People use the Salt Lake County-owned fitness centers for different reasons.
Some take belly dancing, kung fu and roller derby. Others try Zumba, yoga or water aerobics. There are climbing walls, ice-skating rinks, water slides, indoor tracks, day-care centers, adult basketball leagues, weight rooms and lap pools scattered conveniently through the valley. Salt Lake County operates 16 facilities. There also are six other centers operated by individual cities or special-use districts.
"People don't understand what they have in Salt Lake County," said Brad Pitcher, program manager for the Gene Fullmer Fitness and Recreation Center in West Jordan.
If a class or program isn't available at one center, it likely can be found at another nearby facility. To encourage cross-use of facilities, Salt Lake County offers multicenter annual passes that can be used at most of the facilities. There are dozens of classes, and most facilities provide inexpensive day care so parents don't have an excuse not to exercise.
With the cooler months ahead, many people will take their fitness routines indoors. And there is plenty for them to do.
At the Fullmer Center in West Jordan, "land fitness" classes have names such as cardio blast, cardio kickboxing, firm and tone, mania, power flex, work the core, yogalates, Zumba, and step, kick and spin. On Tuesday and Thursday evenings, a family fitness class is offered.
Jeff Pace, program director at the Taylorsville center, said his facility provides space for everything from roller derby, an Asian basketball league, indoor soccer and indoor batting cages to one of the toughest climbing walls in the valley.
Recreation centers aren't cheap, but they can be less restrictive than a gym membership. Entry fees are usually $5 for adults, $4 for seniors 60 and older, $3.50 for youth 3-15 and $2 for children 2 and younger. The county facilities offer annual passes and punch cards for particular classes.
Convenience is a big reason many enjoy the tax-sponsored centers.
Victor Gordon of West Jordan can take a four-minute bicycle ride from his home to the Gene Fullmer Fitness and Recreation Center, where he swims a mile on most days.
Joanna Johnson, whose kids play in soccer leagues, is at the Taylorsville Recreation Center three or four times a week. "This is just my workout. It is nice to have something local. I don't have time to drive all over the valley."
Jennifer Johnson of Taylorsville says she comes to the Taylorsville Center for workouts six days a week. She likes the staff and the feeling of community.
While they may seem less important than other government services such as garbage pickup or water, Pitcher calls the centers important to residents' physical and mental health.
"It is super important for people to get away from their work and jobs and get focussed on something that is good for the minds, good for their health and good for their bodies," he said.
You don't have to convince Jerri Memmott, a regular at the Gene Fullmer Center pool. She credits her aquacise class with helping her keep active.
"My blood pressure, cholesterol, blood sugar and weight have all come down. It's tremendous. I even went hiking this weekend."
Tax dollars help you get fit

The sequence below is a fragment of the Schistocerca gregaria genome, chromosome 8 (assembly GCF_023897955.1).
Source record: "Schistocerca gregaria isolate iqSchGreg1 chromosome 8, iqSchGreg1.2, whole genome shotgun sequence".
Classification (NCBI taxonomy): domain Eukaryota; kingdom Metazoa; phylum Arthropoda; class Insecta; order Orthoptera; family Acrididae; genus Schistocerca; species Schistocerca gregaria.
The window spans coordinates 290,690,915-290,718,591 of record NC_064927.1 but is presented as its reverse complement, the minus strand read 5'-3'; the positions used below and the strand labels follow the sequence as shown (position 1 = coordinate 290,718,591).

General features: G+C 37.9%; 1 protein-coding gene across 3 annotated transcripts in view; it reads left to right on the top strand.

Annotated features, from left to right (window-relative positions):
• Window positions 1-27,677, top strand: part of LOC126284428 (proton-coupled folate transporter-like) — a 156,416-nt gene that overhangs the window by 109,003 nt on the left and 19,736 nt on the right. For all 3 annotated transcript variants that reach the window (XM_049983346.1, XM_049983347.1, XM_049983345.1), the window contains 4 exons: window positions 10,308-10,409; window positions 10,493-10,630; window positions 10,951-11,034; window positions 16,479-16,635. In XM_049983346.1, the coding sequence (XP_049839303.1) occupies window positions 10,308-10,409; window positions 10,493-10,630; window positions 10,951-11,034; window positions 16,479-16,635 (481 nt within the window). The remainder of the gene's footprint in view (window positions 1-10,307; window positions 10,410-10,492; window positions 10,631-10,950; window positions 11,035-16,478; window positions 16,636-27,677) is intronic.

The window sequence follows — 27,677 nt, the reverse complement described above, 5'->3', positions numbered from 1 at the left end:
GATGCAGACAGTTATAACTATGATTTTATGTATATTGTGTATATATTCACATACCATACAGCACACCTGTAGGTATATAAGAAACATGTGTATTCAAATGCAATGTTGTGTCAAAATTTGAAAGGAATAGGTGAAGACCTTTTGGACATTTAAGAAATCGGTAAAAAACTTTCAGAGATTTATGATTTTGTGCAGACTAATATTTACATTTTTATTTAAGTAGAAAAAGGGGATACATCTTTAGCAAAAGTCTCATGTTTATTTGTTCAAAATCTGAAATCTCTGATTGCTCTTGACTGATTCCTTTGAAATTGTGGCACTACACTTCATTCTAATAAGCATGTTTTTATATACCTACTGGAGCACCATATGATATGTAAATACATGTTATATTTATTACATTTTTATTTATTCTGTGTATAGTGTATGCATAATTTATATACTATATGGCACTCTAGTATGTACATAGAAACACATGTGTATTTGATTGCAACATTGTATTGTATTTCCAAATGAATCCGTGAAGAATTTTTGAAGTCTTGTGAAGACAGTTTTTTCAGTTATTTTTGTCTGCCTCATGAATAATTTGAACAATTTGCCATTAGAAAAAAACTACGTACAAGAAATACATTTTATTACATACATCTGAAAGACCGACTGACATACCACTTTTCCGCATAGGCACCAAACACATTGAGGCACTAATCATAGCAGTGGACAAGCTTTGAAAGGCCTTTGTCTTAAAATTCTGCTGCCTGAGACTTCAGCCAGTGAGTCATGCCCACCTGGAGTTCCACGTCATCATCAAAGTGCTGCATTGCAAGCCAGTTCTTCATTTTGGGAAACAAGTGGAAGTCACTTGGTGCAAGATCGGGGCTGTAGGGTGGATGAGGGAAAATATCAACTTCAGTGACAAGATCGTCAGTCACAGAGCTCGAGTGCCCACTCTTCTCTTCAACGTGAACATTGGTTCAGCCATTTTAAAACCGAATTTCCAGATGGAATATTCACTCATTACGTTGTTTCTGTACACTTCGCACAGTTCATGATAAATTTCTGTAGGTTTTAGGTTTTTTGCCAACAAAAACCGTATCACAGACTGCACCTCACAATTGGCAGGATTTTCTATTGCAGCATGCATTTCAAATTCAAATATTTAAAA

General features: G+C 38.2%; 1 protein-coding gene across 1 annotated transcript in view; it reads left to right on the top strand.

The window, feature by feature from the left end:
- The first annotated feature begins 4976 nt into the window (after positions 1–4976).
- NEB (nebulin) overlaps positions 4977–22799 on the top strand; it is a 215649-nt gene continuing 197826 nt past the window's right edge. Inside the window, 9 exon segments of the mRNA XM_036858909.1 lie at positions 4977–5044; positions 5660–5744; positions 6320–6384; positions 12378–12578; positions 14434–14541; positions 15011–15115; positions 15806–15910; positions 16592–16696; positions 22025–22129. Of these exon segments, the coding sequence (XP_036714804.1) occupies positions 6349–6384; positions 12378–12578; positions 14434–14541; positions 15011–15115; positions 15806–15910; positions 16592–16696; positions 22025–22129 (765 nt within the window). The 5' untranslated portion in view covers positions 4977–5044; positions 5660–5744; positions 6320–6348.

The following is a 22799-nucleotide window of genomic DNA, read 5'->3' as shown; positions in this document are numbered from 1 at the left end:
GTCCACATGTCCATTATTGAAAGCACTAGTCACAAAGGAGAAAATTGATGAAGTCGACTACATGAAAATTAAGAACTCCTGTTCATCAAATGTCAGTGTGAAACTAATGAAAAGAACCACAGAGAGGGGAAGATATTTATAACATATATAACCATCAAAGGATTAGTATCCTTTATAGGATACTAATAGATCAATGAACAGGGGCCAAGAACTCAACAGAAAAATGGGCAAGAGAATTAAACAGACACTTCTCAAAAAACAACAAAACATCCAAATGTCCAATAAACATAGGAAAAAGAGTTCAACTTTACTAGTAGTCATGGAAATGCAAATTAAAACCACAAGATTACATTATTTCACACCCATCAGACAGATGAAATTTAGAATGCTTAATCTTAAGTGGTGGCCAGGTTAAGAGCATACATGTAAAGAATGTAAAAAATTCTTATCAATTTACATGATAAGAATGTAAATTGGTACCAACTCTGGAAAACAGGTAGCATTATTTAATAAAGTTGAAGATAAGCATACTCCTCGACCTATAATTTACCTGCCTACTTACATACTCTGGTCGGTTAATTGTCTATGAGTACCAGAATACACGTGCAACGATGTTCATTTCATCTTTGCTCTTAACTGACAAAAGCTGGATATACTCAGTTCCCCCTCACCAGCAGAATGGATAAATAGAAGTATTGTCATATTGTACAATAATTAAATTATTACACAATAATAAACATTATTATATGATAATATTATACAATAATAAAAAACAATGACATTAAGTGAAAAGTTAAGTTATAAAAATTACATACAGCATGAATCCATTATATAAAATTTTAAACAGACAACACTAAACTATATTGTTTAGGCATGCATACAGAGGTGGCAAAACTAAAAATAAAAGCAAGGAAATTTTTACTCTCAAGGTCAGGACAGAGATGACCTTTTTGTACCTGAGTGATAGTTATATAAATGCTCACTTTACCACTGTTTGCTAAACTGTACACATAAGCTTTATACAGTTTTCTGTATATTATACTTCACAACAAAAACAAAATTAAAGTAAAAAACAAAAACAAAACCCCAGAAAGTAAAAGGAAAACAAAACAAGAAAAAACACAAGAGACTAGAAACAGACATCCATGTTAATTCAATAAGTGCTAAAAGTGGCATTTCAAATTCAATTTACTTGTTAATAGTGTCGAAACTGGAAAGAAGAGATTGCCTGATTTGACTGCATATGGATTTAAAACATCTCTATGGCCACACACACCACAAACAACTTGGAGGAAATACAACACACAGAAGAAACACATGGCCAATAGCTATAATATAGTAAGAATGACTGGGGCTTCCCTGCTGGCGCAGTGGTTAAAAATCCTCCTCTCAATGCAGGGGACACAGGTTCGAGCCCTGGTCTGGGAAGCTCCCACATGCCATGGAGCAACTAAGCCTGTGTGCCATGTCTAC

With the cold months ahead, many people will be taking their fitness routines indoors. Here are 10 unique activities offered in Salt Lake County that you might not know about.
More details about dates, times and prices are available at recreation.slco.org or 801-468-2299.
1. Aqua attack • Combines the power of kickboxing with a water workout. Learn kicks, jabs, undercuts and self-defense moves in the shallow end of the pool. Gene Fullmer Fitness and Recreation Center, 8015 S. 2200 West, West Jordan, 801-563-8440.
2. Belly dancing • While learning Egyptian and Turkish steps, you'll get a light aerobic workout that focuses on core conditioning, balance and posture. Every Thursday at Central City Recreation Center, 440 S. 900 East, Salt Lake City, 801-538-2062.
3. Climbing • Rock wall classes for beginners and intermediates. Taught every Wednesday at Taylorsville Recreation Center, 4915 S. 2700 West, 801-965-1732.
4. Dance Ã la Mode • Children in kindergarten through 12th grade learn to choreograph their own dances and perform in concert. Fairmont Aquatics Center, 1044 E. Sugarmont, Salt Lake City, 801-486-5857.
5. Dodgeball • Be part of an adult club and a spring tournament. Central City Recreation Center, 440 S. 900 East, Salt Lake City, 801-538-2062.
6. Hockey for adults • A six-week course teaches skating, stick handling, passing, shooting and basic game knowledge to men and women 14 and up. Acord Ice Arena, 5353 W. 3100 South, West Valley City, 801-966-0223.
8. Indoor slide • A leisure pool, with the state's tallest indoor waterslide. West Valley Family Fitness Center, 5414 W. 3100 South, West Valley City, 801-955-4000.
8. Skateboard • Professionals teach beginners and intermediates to do ollies, grinds and other tricks. Holladay Lions Fitness and Recreation Center, 1661 E. Murray-Holladay Road, Holladay, 801-424-0621.
9. Thirty-minute workout • Body Conditioning class uses a variety of equipment such as the BOSU, hand weights, tubing, resist-a-balls and glide discs to tone and sculpt the body. Marv Jenson Fitness and Recreation Center, 10300 S. Redwood Roard, South Jordan, 801-253-4404:
10. Yogalates • A combination of yoga and Pilates that focuses on breathing and awareness while strengthening your core muscles. Sorenson Unity Center, 1383 S. 900 West, Salt Lake City, 801-886-2619
Commit to be fit
O Salt Lake County is offering a Commit to Be Fit program to help residents make a pledge to do something small or large to lead a healthy, fit life. Commit to Be Fit is also a competition among cities and townships, and the area with the highest percentage of participants will be named Salt Lake County's Fittest Community.